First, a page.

Investments  

Treasury reiterates support of Aim shares

Treasury reiterates support of Aim shares

The Treasury has said it is supportive of Aim shares amid an ongoing review.

The Office for Tax Simplification, an independent body created to advise the government on tax matters, confirmed it is looking at the rules governing Aim shares as part of its review into inheritance tax.

The review was ordered by Chancellor Philip Hammond to investigate ways in which inheritance tax can be restructured or simplified.

It had got some advisers worried a change for Aim could be on the cards.

But a Treasury representative said: "We are fully committed to supporting Aim, which saw £5bn of shares traded on it in August 2018, and has helped thousands of UK entrepreneurs to raise the capital they need to innovate and grow."

The Treasury would not confirm its stance on IHT relief on the shares, however.

Most shares on the Alternative Investment Market (Aim) are exempt from inheritance tax as long as they are held in the estate for two years at the time of death.

This is because, despite Aim shares being listed on a stock market, they are counted as being unquoted and under the Business Property Relief (BPR) rules, shares in unquoted businesses are exempt from inheritance tax.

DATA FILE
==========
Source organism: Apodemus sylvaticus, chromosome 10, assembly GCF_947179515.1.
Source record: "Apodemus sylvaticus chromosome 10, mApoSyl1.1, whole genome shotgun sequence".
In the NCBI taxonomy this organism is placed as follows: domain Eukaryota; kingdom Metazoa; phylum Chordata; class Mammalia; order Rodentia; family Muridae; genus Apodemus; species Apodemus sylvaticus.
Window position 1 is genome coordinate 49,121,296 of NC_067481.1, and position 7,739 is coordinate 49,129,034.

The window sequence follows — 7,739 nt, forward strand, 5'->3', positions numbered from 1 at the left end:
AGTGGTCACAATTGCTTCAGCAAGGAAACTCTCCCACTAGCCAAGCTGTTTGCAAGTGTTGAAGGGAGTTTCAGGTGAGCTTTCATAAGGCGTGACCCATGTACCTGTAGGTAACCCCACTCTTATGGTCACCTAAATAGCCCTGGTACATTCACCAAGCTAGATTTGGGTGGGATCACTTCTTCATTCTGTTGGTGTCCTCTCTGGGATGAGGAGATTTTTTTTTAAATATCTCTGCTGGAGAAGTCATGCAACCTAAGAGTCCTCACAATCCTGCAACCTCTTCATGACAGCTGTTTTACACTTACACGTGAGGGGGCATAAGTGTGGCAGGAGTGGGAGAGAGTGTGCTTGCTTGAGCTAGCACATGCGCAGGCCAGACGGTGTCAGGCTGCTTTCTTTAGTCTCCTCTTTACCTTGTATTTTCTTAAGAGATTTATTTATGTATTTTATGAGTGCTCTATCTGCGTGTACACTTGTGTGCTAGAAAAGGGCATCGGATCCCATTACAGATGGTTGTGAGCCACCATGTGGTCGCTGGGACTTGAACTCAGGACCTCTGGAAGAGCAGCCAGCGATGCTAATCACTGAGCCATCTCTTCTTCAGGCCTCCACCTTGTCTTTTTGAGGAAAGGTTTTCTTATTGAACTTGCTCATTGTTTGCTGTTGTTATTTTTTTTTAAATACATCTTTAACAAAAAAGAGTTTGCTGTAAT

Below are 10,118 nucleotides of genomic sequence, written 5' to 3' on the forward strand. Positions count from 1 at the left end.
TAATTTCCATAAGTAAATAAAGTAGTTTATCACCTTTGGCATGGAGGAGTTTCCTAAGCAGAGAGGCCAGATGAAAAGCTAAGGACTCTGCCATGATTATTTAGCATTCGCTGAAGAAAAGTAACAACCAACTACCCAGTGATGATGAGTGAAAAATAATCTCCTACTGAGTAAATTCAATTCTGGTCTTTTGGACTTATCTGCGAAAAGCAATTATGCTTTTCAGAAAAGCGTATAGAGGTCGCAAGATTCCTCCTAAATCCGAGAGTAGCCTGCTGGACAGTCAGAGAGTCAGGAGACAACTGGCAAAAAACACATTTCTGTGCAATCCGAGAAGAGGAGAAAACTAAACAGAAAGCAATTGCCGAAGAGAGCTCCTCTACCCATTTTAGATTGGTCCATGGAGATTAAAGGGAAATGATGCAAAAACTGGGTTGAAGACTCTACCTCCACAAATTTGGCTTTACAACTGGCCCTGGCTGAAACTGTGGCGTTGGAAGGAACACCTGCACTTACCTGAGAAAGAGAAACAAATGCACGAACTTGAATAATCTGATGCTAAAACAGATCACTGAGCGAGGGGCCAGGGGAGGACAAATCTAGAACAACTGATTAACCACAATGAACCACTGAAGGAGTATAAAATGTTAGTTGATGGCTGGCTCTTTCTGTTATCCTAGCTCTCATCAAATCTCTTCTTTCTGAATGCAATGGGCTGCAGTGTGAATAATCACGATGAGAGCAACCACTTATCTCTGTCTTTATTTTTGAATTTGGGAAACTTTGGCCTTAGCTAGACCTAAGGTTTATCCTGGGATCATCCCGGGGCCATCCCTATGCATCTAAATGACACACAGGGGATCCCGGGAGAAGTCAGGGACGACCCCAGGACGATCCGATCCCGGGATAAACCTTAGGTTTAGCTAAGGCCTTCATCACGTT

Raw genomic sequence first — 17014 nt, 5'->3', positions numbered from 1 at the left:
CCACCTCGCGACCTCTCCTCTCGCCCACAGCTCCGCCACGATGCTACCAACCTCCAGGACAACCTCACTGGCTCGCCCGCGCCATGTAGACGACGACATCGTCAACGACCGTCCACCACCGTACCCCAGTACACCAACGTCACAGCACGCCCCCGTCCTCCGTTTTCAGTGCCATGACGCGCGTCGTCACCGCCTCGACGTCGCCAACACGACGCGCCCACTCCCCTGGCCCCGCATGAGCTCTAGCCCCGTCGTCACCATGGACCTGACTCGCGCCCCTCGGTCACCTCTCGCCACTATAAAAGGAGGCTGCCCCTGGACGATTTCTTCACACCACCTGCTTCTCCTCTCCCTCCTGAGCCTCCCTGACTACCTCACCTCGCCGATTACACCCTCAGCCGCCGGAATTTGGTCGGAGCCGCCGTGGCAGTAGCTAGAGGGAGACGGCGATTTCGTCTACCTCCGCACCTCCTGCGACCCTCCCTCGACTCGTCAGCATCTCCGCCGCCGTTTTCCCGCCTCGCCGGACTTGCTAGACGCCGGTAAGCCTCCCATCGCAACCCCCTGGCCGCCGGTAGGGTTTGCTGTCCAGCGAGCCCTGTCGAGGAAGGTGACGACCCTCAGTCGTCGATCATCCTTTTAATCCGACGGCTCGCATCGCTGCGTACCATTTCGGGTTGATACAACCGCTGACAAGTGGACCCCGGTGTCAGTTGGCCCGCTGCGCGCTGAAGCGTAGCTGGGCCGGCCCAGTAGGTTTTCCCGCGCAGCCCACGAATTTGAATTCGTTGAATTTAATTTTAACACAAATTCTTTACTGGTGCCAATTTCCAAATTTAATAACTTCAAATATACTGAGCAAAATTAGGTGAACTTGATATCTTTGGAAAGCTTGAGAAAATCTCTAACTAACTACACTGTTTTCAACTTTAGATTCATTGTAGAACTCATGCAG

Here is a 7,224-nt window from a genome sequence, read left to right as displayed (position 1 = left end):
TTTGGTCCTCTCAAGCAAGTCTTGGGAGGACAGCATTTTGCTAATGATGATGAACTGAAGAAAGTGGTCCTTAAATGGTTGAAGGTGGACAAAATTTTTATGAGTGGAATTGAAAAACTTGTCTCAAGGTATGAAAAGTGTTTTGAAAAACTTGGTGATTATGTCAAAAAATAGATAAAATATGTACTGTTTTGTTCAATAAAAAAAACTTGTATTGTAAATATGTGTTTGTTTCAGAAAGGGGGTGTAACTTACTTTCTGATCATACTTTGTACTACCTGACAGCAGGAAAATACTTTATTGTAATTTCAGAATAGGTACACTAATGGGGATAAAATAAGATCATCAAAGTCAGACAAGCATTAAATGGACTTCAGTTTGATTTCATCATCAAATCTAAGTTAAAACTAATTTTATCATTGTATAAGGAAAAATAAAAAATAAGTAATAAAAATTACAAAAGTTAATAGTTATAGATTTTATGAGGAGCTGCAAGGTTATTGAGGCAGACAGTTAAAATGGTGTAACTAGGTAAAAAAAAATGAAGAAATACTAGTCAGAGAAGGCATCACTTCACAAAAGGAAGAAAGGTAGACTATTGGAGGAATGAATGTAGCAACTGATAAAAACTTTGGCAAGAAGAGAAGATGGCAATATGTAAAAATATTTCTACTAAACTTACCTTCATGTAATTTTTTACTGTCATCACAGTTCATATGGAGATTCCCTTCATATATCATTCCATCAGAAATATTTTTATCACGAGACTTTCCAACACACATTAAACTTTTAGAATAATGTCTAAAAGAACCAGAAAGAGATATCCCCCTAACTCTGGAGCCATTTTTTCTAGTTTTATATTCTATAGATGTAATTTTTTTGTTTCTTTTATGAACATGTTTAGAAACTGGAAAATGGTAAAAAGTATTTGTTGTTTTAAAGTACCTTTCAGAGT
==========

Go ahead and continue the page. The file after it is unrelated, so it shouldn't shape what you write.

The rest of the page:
The rule was introduced to facilitate the transfer of family businesses to the next generation.

Shares in companies that are property businesses, or investment funds listed on Aim, however, are not eligible for the tax break.

The government has shown willingness to crack down on tax efficient investment in the past year.

The rules affecting investors in Venture Capital Trusts (VCT) and Enterprise Investment Schemes (EIS) for instance, were changed in the November 2017 Budget, when the chancellor restricted the types of companies those investors can place capital in to ensure the tax breaks were not abused by investors looking for "capital preservation".

Companies that wish to attract funding from investors in those products must now show they are "knowledge intensive" companies.

The Aim market has returned 57 per cent over the past five years, less than the return achieved by the FTSE Small Cap in the same time period.

David Scott, an adviser at Andrews Gwynne in Leeds, thinks there is scope for the rules to be tightened.

He said: "The stock market is essentially a market for second hand goods, because if you buy a share on that market, then the money goes to the person you bought them off, and they use the money for whatever they want.

"It doesn’t go to help a company grow, unless you are buying the shares at the IPO stage or via a fundraising, otherwise it is recycling capital, rather than helping businesses.

"A whole industry has sprung up based on the business property relief rules. I think putting a cap on the amount that can be invested in Aim, or other ways of tightening the rules would be appropriate."